MDCT – Coronary Artery Anatomy
Hemant B Telkar MD, DNB
The coronary circulation is divided into two compartments:
(1) The large extramural coronary arteries
(2) Small intramural coronary branches in the capillary bed.

Two major arterial vessels, the right and the left coronary arteries, arise from corresponding sinuses, the aortic cusp. The third sinus is the noncoronary cusp.

The right coronary artery departs from the aorta via its mostly anteriorly directed orifice, runs in the right atrioventricular sulcus.
Its course, which begins between the aortic root side and the main trunk of the pulmonary artery, subsequently extends downward along the right side of the heart to the diaphragmatic surface and forms a semicircle.
In the majority, of it reaches the crux of the heart, the latter representing the intersection of the atrioventricular sulcus with the posterior interventricular groove, which indicates the border between the walls of the right and left ventricle.

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Branches: -
From the aortic orifice to its division at the crux, the right coronary artery gives off branches in the anterior direction toward the right ventricular wall called right ventricular (RV) branch. Because it is close to the acute margin of the right ventricle, its designation is the acute marginal branch and in the posterior direction toward the right atrium called anterior, posterior and intermediate atrial branches.
At the crux, the right coronary artery divides its arterial distribution in two directions. One branch continues to the left in the area of the posterior atrioventricular sulcus forming poster lateral ventricular (PLV) branch; the other turns toward the apex to supply the area of the posterior interventricular groove forming posterior descending artery (PDA) Very small septal branches usually arise from the posterior descending coronary artery to distribute in the posterior third of the interventricular septum.
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Conus Artery is first branch of RCA and is usually directed anteriorly and passes around the anterior of the outflow tract of the right ventricle close to the level of the pulmonic valve. This pulmonary conus branch is relatively constant in its distribution but frequently has its own orifice closely adjacent but clearly separate from the main right coronary artery ostium in the right coronary sinus. Because of this rather frequent appearance (almost 50 percent); this usually small branch has been denoted as the third coronary artery.

Arising from the left sinus of Valsalva, the left coronary artery runs in the groove between the left atrial appendage and the main trunk of the pulmonary artery. Initially it courses backward to the left, but then turns in the ventral direction before bifurcation into the left circumflex artery (Cx) and the left anterior descending artery (LAD).


The LAD is a direct continuation of the main trunk of the left coronary artery, whose length between the ostium and bifurcation varies from a few millimeters to a few centimeters.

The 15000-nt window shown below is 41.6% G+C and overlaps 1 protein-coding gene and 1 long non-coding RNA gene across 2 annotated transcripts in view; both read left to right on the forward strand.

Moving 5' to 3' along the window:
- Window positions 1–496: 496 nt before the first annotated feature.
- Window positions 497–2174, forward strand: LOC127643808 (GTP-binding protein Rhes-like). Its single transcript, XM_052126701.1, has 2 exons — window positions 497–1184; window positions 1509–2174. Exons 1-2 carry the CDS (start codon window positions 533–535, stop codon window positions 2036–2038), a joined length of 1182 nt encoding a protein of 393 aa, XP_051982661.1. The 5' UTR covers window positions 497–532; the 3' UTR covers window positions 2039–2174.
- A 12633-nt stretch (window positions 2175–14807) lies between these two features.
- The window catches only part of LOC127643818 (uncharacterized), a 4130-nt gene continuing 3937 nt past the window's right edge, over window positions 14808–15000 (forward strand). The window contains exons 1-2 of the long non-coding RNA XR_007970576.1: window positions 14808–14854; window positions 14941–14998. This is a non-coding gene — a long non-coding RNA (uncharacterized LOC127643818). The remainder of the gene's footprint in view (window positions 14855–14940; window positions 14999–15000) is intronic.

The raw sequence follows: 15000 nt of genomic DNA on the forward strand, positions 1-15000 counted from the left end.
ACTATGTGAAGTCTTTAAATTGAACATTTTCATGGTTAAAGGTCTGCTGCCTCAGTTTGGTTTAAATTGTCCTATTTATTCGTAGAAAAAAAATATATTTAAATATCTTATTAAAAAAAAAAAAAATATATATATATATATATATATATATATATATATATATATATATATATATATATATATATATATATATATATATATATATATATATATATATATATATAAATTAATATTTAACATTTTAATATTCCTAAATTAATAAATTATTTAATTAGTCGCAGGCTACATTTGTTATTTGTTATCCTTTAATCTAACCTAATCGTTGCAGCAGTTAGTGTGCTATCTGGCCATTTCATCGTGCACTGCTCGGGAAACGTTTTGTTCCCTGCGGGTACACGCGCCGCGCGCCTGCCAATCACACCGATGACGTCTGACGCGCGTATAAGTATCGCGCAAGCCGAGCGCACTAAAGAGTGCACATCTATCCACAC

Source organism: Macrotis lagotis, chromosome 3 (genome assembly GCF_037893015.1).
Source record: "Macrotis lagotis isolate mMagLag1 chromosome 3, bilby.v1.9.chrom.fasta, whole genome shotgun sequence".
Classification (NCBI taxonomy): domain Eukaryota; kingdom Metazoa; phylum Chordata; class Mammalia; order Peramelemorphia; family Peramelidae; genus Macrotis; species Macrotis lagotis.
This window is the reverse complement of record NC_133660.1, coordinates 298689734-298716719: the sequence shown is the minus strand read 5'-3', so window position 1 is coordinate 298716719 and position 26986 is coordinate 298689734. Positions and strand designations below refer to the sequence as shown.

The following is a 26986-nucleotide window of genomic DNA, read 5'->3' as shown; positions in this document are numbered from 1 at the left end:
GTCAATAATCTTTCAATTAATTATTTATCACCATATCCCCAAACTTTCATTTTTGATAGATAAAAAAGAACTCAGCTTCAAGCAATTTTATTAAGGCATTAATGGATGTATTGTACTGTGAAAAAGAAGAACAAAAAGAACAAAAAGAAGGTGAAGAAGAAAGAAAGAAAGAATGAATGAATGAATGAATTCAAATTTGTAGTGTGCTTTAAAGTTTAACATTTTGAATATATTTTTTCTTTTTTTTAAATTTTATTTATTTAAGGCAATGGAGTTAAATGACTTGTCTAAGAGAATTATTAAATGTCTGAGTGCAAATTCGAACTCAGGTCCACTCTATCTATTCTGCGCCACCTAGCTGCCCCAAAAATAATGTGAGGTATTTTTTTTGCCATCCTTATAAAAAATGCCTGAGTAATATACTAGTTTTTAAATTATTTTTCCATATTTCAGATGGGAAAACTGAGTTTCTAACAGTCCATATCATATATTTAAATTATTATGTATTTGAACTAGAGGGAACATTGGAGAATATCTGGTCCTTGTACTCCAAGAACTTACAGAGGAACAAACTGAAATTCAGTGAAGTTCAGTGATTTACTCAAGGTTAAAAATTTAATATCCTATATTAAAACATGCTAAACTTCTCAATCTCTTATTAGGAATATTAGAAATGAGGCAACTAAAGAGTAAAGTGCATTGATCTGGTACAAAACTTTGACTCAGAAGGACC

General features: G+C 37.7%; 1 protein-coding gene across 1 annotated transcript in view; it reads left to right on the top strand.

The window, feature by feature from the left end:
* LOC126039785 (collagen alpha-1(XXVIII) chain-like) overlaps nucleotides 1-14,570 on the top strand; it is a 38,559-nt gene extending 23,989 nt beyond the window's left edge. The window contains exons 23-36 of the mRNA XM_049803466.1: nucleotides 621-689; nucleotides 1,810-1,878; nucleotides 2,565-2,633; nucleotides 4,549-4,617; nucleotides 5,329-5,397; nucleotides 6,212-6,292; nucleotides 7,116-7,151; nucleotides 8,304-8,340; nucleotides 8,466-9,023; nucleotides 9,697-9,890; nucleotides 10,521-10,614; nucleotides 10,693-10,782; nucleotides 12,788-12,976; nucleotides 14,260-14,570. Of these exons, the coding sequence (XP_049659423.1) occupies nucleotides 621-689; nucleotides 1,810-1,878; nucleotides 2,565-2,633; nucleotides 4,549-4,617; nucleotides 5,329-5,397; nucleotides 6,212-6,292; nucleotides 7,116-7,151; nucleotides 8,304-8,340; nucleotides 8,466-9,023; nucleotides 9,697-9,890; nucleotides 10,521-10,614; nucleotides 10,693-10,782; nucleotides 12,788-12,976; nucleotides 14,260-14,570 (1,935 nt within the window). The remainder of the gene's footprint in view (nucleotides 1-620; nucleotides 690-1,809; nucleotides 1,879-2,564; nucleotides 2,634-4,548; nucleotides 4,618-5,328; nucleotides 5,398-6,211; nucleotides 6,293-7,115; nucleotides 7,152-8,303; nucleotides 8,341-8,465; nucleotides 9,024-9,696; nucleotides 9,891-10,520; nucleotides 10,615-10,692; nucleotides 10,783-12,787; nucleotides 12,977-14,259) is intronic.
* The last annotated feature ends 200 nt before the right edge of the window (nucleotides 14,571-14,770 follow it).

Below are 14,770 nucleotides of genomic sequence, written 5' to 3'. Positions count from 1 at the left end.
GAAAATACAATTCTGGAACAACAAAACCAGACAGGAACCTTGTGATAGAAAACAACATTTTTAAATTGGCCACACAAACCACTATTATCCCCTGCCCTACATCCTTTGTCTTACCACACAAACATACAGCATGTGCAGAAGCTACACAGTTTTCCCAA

The anterior descending artery enters the anterior interventricular groove forming the border between the left and right ventricles on the anterior wall of the heart. It runs under the left atrial appendage for the first few centimeters of its course, but it subsequently lies on the cardiac surface directly below the visceral layer of the pericardium.

Diagonal branches (D) arise from LAD extend over surface of heart between interventricular and A-V groove
Septal (S) Branches are small branches coursing perpendicularly and enter into septum.

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The left circumflex artery, in contrast to the anterior descending artery, rises almost perpendicularly from the main trunk and follows a course in the left atria ventricular sulcus. Its length in this location varies, as do the number and size of its branches to the adjacent areas of the left and posterior walls of the left ventricle. These variations in size and extension are related in a reciprocating fashion to those occurring in the most distal distribution of the right coronary artery.

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Obtuse Marginal branches are the anteriorly directed side branches from the left circumflex artery; a relatively large branch is usually visible and located approximately halfway between the anterior and posterior free walls of the left ventricle along obtuse margin and hence the name

In some hearts, an artery running toward the midportion of the lateral wall of the left ventricle arises from the angle between the division of the anterior descending and the circumflex arteries. This creates the appearance of a trifurcation of the main trunk. This branch is sometimes so large that it may even reach the region. Appropriate terms for this vessel are left intermediate artery, ramus medianus, or arteries intermedia.

Reciprocity exists between the right and left coronary arteries of the human heart; a large distribution of one takes place at the cost of the other. Variations of this nature have the greatest implication with regard to the blood supply of the crux and the posterior interventricular sulcus. In roughly 90 percent of the cases, the right coronary artery reaches and supplies this area; otherwise, the left circumflex artery provides the supply. Consequently, the supply of the posterior third of the interventricular septum and the atrioventricular node by the posterior septal branches depends on the integrity of the coronary artery that serves this area. The concept of right or left coronary preponderance is based on these variations in contribution.
When right and left coronary artery branches share rather equally in the supply of the crux, the term balanced or codominant coronary distribution has been applied.